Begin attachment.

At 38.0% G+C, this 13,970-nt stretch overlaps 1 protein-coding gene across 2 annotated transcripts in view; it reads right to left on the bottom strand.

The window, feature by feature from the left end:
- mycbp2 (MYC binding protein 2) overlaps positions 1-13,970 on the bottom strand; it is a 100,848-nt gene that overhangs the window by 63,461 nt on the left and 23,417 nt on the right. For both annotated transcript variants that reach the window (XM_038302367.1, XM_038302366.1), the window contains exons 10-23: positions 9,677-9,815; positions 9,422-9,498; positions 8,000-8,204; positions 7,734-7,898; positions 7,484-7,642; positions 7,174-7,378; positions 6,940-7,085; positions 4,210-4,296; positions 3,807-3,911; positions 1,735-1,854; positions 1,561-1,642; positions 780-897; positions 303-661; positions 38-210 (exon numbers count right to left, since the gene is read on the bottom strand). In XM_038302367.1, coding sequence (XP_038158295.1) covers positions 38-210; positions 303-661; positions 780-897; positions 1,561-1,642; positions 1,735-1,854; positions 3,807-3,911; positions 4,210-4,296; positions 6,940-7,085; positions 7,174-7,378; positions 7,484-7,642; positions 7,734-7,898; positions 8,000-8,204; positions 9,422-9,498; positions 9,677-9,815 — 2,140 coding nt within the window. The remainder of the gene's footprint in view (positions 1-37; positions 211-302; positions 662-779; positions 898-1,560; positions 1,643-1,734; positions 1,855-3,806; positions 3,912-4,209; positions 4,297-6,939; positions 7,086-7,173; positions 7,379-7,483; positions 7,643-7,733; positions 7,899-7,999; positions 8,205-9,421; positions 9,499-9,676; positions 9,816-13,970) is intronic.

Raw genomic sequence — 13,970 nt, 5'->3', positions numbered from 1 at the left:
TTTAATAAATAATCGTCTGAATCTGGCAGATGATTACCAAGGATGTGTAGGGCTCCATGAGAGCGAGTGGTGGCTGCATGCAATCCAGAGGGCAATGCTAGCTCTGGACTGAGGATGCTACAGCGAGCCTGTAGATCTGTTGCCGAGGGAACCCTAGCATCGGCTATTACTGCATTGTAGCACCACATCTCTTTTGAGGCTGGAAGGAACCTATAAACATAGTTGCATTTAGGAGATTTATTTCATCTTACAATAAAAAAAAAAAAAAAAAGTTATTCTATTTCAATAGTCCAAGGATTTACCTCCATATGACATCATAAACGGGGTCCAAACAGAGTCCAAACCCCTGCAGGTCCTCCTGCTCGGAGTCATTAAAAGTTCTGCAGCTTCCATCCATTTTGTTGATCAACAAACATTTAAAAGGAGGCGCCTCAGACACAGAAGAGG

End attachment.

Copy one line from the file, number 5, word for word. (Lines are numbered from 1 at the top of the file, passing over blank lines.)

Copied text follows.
TTTAATAAATAATCGTCTGAATCTGGCAGATGATTACCAAGGATGTGTAGGGCTCCATGAGAGCGAGTGGTGGCTGCATGCAATCCAGAGGGCAATGCTAGCTCTGGACTGAGGATGCTACAGCGAGCCTGTAGATCTGTTGCCGAGGGAACCCTAGCATCGGCTATTACTGCATTGTAGCACCACATCTCTTTTGAGGCTGGAAGGAACCTATAAACATAGTTGCATTTAGGAGATTTATTTCATCTTACAATAAAAAAAAAAAAAAAAAGTTATTCTATTTCAATAGTCCAAGGATTTACCTCCATATGACATCATAAACGGGGTCCAAACAGAGTCCAAACCCCTGCAGGTCCTCCTGCTCGGAGTCATTAAAAGTTCTGCAGCTTCCATCCATTTTGTTGATCAACAAACATTTAAAAGGAGGCGCCTCAGACACAGAAGAGG